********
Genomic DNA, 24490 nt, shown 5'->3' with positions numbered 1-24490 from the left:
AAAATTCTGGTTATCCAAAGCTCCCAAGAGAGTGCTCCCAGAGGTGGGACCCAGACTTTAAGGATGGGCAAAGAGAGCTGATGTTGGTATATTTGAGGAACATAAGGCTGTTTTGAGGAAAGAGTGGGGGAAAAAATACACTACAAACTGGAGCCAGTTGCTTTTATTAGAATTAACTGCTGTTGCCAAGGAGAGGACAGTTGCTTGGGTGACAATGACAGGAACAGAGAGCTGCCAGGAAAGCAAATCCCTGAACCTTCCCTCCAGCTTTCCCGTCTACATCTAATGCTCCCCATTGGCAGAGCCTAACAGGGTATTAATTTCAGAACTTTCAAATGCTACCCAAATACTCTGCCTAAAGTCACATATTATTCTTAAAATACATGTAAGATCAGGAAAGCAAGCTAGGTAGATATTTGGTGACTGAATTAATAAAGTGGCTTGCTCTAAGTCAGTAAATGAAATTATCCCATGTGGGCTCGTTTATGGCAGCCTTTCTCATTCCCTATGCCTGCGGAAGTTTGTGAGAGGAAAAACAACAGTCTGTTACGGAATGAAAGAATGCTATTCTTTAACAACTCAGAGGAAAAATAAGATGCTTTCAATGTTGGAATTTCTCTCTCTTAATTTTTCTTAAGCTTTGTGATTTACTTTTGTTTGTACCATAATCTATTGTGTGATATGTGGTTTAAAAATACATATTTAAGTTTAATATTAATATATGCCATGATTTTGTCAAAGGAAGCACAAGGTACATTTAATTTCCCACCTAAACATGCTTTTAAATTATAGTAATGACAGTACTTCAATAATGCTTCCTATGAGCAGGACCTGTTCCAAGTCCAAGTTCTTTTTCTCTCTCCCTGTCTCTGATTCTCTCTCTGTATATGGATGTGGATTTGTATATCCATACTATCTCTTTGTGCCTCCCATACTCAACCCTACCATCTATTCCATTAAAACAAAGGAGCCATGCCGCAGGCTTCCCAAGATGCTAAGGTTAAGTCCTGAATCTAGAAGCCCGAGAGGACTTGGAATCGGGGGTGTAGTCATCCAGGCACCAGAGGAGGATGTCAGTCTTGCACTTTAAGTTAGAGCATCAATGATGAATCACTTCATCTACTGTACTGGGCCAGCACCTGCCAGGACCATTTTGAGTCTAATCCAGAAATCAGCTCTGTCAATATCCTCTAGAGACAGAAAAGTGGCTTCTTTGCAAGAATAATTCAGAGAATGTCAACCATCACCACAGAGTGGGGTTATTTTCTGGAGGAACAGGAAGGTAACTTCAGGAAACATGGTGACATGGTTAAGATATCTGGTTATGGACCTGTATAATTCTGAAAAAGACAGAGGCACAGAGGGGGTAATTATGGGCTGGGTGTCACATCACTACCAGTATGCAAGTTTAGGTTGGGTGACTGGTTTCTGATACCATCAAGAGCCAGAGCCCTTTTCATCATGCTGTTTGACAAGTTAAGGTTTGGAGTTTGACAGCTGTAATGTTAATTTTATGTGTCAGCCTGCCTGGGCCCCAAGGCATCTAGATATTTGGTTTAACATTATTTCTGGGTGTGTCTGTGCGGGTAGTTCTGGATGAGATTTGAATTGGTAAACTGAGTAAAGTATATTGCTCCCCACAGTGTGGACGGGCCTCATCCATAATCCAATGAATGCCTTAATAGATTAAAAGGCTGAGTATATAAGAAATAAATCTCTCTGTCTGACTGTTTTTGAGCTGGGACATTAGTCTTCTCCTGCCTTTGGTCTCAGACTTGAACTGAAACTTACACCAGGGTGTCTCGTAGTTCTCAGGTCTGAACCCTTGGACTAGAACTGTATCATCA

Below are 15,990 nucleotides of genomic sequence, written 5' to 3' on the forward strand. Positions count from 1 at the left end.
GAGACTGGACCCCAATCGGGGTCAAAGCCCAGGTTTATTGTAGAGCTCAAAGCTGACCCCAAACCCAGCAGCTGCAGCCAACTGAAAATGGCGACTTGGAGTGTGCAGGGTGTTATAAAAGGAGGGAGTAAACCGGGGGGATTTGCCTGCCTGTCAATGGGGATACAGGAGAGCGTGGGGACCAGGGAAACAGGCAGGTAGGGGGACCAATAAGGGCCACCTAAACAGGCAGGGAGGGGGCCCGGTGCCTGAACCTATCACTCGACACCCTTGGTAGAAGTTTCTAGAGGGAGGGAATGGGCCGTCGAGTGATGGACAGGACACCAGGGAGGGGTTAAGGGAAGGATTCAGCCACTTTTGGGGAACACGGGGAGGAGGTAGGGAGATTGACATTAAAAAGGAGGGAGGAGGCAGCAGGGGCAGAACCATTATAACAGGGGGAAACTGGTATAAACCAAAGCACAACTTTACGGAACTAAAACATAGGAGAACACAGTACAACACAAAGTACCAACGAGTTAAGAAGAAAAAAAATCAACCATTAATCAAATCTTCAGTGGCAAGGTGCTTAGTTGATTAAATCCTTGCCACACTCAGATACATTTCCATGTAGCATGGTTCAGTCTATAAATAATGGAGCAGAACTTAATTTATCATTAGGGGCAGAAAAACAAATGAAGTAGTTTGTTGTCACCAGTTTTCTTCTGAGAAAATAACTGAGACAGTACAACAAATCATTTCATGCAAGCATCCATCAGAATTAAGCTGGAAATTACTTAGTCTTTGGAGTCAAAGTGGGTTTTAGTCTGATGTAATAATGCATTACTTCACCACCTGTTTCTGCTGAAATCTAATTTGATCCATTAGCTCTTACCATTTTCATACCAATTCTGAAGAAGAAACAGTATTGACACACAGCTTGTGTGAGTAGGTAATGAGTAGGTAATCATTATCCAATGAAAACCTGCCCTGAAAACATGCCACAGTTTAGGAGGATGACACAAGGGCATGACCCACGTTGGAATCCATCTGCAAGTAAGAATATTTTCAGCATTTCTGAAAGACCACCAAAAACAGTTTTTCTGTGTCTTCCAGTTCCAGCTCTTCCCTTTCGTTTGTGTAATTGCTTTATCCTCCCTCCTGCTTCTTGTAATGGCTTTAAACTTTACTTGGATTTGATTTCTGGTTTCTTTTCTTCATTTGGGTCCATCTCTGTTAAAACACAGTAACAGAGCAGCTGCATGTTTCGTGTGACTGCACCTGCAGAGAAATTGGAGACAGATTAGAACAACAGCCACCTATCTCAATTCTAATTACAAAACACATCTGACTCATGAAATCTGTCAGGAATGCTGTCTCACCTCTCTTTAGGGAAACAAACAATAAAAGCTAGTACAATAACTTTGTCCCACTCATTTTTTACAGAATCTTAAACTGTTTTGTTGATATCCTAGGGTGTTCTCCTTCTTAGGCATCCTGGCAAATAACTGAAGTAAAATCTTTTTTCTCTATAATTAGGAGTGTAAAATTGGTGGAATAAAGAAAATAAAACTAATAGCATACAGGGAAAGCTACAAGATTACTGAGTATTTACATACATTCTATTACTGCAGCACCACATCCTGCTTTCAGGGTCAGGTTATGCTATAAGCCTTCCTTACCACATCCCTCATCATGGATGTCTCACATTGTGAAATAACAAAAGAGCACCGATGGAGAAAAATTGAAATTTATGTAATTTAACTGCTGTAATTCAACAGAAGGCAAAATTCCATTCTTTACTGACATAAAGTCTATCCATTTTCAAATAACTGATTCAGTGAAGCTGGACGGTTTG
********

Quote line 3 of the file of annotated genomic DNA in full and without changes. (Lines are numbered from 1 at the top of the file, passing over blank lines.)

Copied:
Below are 15,990 nucleotides of genomic sequence, written 5' to 3' on the forward strand. Positions count from 1 at the left end.